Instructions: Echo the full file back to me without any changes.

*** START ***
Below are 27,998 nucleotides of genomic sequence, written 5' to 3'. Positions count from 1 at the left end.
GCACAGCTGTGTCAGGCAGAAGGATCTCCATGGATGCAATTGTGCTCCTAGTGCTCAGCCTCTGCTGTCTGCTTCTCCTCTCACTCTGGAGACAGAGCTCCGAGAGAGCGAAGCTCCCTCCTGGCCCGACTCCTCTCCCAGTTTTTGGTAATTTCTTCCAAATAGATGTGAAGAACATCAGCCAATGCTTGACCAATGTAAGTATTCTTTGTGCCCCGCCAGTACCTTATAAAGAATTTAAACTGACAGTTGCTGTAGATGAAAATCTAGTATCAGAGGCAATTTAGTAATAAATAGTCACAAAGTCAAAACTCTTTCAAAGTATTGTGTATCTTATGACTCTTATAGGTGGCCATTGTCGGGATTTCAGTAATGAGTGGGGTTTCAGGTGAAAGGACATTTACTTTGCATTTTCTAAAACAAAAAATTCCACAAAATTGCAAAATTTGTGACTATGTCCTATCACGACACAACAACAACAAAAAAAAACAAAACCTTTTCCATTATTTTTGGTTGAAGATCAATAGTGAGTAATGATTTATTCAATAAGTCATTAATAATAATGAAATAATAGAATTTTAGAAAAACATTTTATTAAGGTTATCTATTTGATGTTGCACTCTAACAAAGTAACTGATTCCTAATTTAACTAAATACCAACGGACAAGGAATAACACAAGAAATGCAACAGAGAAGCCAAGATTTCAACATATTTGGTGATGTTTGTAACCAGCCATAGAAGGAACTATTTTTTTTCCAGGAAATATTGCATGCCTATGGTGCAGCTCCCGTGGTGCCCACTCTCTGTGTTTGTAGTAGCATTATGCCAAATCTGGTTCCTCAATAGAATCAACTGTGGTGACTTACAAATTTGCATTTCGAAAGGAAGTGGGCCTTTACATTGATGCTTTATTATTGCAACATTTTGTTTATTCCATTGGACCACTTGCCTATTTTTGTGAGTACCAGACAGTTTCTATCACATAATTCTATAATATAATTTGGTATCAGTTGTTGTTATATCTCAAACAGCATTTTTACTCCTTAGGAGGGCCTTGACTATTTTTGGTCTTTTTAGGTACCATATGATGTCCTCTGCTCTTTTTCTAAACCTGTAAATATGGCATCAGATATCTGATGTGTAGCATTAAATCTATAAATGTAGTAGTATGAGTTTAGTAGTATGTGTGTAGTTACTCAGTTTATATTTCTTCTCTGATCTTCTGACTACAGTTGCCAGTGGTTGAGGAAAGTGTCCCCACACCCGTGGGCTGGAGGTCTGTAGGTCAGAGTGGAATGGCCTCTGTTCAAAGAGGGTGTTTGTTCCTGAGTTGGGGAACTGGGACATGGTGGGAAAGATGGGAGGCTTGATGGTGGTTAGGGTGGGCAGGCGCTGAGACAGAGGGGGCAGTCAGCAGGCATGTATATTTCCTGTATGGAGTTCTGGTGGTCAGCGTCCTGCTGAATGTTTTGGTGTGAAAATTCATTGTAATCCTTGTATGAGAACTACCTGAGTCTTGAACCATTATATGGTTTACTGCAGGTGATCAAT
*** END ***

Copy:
Below are 27,998 nucleotides of genomic sequence, written 5' to 3'. Positions count from 1 at the left end.
GCACAGCTGTGTCAGGCAGAAGGATCTCCATGGATGCAATTGTGCTCCTAGTGCTCAGCCTCTGCTGTCTGCTTCTCCTCTCACTCTGGAGACAGAGCTCCGAGAGAGCGAAGCTCCCTCCTGGCCCGACTCCTCTCCCAGTTTTTGGTAATTTCTTCCAAATAGATGTGAAGAACATCAGCCAATGCTTGACCAATGTAAGTATTCTTTGTGCCCCGCCAGTACCTTATAAAGAATTTAAACTGACAGTTGCTGTAGATGAAAATCTAGTATCAGAGGCAATTTAGTAATAAATAGTCACAAAGTCAAAACTCTTTCAAAGTATTGTGTATCTTATGACTCTTATAGGTGGCCATTGTCGGGATTTCAGTAATGAGTGGGGTTTCAGGTGAAAGGACATTTACTTTGCATTTTCTAAAACAAAAAATTCCACAAAATTGCAAAATTTGTGACTATGTCCTATCACGACACAACAACAACAAAAAAAAACAAAACCTTTTCCATTATTTTTGGTTGAAGATCAATAGTGAGTAATGATTTATTCAATAAGTCATTAATAATAATGAAATAATAGAATTTTAGAAAAACATTTTATTAAGGTTATCTATTTGATGTTGCACTCTAACAAAGTAACTGATTCCTAATTTAACTAAATACCAACGGACAAGGAATAACACAAGAAATGCAACAGAGAAGCCAAGATTTCAACATATTTGGTGATGTTTGTAACCAGCCATAGAAGGAACTATTTTTTTTCCAGGAAATATTGCATGCCTATGGTGCAGCTCCCGTGGTGCCCACTCTCTGTGTTTGTAGTAGCATTATGCCAAATCTGGTTCCTCAATAGAATCAACTGTGGTGACTTACAAATTTGCATTTCGAAAGGAAGTGGGCCTTTACATTGATGCTTTATTATTGCAACATTTTGTTTATTCCATTGGACCACTTGCCTATTTTTGTGAGTACCAGACAGTTTCTATCACATAATTCTATAATATAATTTGGTATCAGTTGTTGTTATATCTCAAACAGCATTTTTACTCCTTAGGAGGGCCTTGACTATTTTTGGTCTTTTTAGGTACCATATGATGTCCTCTGCTCTTTTTCTAAACCTGTAAATATGGCATCAGATATCTGATGTGTAGCATTAAATCTATAAATGTAGTAGTATGAGTTTAGTAGTATGTGTGTAGTTACTCAGTTTATATTTCTTCTCTGATCTTCTGACTACAGTTGCCAGTGGTTGAGGAAAGTGTCCCCACACCCGTGGGCTGGAGGTCTGTAGGTCAGAGTGGAATGGCCTCTGTTCAAAGAGGGTGTTTGTTCCTGAGTTGGGGAACTGGGACATGGTGGGAAAGATGGGAGGCTTGATGGTGGTTAGGGTGGGCAGGCGCTGAGACAGAGGGGGCAGTCAGCAGGCATGTATATTTCCTGTATGGAGTTCTGGTGGTCAGCGTCCTGCTGAATGTTTTGGTGTGAAAATTCATTGTAATCCTTGTATGAGAACTACCTGAGTCTTGAACCATTATATGGTTTACTGCAGGTGATCAAT